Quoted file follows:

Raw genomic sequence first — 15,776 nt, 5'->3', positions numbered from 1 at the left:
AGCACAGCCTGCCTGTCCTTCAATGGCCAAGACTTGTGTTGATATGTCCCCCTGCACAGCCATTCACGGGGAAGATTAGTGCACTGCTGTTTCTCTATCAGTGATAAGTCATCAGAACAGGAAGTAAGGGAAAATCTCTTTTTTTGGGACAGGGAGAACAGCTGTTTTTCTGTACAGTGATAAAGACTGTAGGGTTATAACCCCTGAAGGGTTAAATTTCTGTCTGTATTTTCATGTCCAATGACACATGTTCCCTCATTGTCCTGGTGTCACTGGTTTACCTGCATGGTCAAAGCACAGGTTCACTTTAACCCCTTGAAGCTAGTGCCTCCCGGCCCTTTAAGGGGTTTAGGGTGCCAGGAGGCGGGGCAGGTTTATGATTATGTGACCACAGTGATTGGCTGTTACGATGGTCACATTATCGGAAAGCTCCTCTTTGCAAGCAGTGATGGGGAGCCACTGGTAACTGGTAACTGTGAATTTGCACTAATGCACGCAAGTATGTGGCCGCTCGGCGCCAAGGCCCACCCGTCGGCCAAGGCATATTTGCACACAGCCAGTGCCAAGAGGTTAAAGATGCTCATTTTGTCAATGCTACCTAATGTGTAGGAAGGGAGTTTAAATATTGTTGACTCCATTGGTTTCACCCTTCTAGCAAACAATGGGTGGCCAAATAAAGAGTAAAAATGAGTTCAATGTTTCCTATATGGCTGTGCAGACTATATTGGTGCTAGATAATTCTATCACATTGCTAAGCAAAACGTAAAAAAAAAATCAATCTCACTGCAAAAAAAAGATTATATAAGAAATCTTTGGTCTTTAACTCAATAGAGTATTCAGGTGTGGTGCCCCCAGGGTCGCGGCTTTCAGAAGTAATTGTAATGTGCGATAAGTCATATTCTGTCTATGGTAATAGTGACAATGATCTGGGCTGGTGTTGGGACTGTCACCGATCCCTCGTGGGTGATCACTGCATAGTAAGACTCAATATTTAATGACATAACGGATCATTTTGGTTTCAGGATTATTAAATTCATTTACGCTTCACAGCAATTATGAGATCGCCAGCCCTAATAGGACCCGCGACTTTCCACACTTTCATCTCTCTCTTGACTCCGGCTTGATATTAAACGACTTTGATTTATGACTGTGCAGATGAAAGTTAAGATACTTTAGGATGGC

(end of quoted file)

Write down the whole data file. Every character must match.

Raw genomic sequence first — 15,776 nt, 5'->3', positions numbered from 1 at the left:
AGCACAGCCTGCCTGTCCTTCAATGGCCAAGACTTGTGTTGATATGTCCCCCTGCACAGCCATTCACGGGGAAGATTAGTGCACTGCTGTTTCTCTATCAGTGATAAGTCATCAGAACAGGAAGTAAGGGAAAATCTCTTTTTTTGGGACAGGGAGAACAGCTGTTTTTCTGTACAGTGATAAAGACTGTAGGGTTATAACCCCTGAAGGGTTAAATTTCTGTCTGTATTTTCATGTCCAATGACACATGTTCCCTCATTGTCCTGGTGTCACTGGTTTACCTGCATGGTCAAAGCACAGGTTCACTTTAACCCCTTGAAGCTAGTGCCTCCCGGCCCTTTAAGGGGTTTAGGGTGCCAGGAGGCGGGGCAGGTTTATGATTATGTGACCACAGTGATTGGCTGTTACGATGGTCACATTATCGGAAAGCTCCTCTTTGCAAGCAGTGATGGGGAGCCACTGGTAACTGGTAACTGTGAATTTGCACTAATGCACGCAAGTATGTGGCCGCTCGGCGCCAAGGCCCACCCGTCGGCCAAGGCATATTTGCACACAGCCAGTGCCAAGAGGTTAAAGATGCTCATTTTGTCAATGCTACCTAATGTGTAGGAAGGGAGTTTAAATATTGTTGACTCCATTGGTTTCACCCTTCTAGCAAACAATGGGTGGCCAAATAAAGAGTAAAAATGAGTTCAATGTTTCCTATATGGCTGTGCAGACTATATTGGTGCTAGATAATTCTATCACATTGCTAAGCAAAACGTAAAAAAAAAATCAATCTCACTGCAAAAAAAAGATTATATAAGAAATCTTTGGTCTTTAACTCAATAGAGTATTCAGGTGTGGTGCCCCCAGGGTCGCGGCTTTCAGAAGTAATTGTAATGTGCGATAAGTCATATTCTGTCTATGGTAATAGTGACAATGATCTGGGCTGGTGTTGGGACTGTCACCGATCCCTCGTGGGTGATCACTGCATAGTAAGACTCAATATTTAATGACATAACGGATCATTTTGGTTTCAGGATTATTAAATTCATTTACGCTTCACAGCAATTATGAGATCGCCAGCCCTAATAGGACCCGCGACTTTCCACACTTTCATCTCTCTCTTGACTCCGGCTTGATATTAAACGACTTTGATTTATGACTGTGCAGATGAAAGTTAAGATACTTTAGGATGGC